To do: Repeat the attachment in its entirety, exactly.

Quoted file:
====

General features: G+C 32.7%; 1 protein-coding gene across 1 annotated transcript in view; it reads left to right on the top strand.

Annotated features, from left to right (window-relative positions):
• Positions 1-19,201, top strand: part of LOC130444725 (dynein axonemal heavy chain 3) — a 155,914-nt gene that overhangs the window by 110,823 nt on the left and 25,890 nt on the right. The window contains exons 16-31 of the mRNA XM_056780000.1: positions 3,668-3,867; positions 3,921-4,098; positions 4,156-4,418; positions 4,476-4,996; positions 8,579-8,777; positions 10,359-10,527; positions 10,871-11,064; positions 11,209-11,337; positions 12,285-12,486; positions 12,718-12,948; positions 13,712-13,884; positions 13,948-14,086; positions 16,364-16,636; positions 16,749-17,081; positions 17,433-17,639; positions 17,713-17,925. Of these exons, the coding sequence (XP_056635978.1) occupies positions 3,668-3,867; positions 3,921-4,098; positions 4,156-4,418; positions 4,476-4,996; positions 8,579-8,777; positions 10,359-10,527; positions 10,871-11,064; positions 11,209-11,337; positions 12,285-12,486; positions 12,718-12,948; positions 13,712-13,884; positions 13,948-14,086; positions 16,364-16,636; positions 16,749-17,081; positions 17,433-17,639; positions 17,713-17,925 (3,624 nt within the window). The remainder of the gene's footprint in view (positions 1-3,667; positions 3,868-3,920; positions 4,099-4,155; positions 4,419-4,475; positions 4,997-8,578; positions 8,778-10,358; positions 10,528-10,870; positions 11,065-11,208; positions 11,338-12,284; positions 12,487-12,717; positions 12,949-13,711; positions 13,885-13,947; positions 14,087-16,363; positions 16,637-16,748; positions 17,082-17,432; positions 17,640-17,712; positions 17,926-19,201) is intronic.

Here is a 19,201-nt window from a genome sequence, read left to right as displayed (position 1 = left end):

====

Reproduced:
General features: G+C 32.7%; 1 protein-coding gene across 1 annotated transcript in view; it reads left to right on the top strand.

Annotated features, from left to right (window-relative positions):
• Positions 1-19,201, top strand: part of LOC130444725 (dynein axonemal heavy chain 3) — a 155,914-nt gene that overhangs the window by 110,823 nt on the left and 25,890 nt on the right. The window contains exons 16-31 of the mRNA XM_056780000.1: positions 3,668-3,867; positions 3,921-4,098; positions 4,156-4,418; positions 4,476-4,996; positions 8,579-8,777; positions 10,359-10,527; positions 10,871-11,064; positions 11,209-11,337; positions 12,285-12,486; positions 12,718-12,948; positions 13,712-13,884; positions 13,948-14,086; positions 16,364-16,636; positions 16,749-17,081; positions 17,433-17,639; positions 17,713-17,925. Of these exons, the coding sequence (XP_056635978.1) occupies positions 3,668-3,867; positions 3,921-4,098; positions 4,156-4,418; positions 4,476-4,996; positions 8,579-8,777; positions 10,359-10,527; positions 10,871-11,064; positions 11,209-11,337; positions 12,285-12,486; positions 12,718-12,948; positions 13,712-13,884; positions 13,948-14,086; positions 16,364-16,636; positions 16,749-17,081; positions 17,433-17,639; positions 17,713-17,925 (3,624 nt within the window). The remainder of the gene's footprint in view (positions 1-3,667; positions 3,868-3,920; positions 4,099-4,155; positions 4,419-4,475; positions 4,997-8,578; positions 8,778-10,358; positions 10,528-10,870; positions 11,065-11,208; positions 11,338-12,284; positions 12,487-12,717; positions 12,949-13,711; positions 13,885-13,947; positions 14,087-16,363; positions 16,637-16,748; positions 17,082-17,432; positions 17,640-17,712; positions 17,926-19,201) is intronic.

Here is a 19,201-nt window from a genome sequence, read left to right as displayed (position 1 = left end):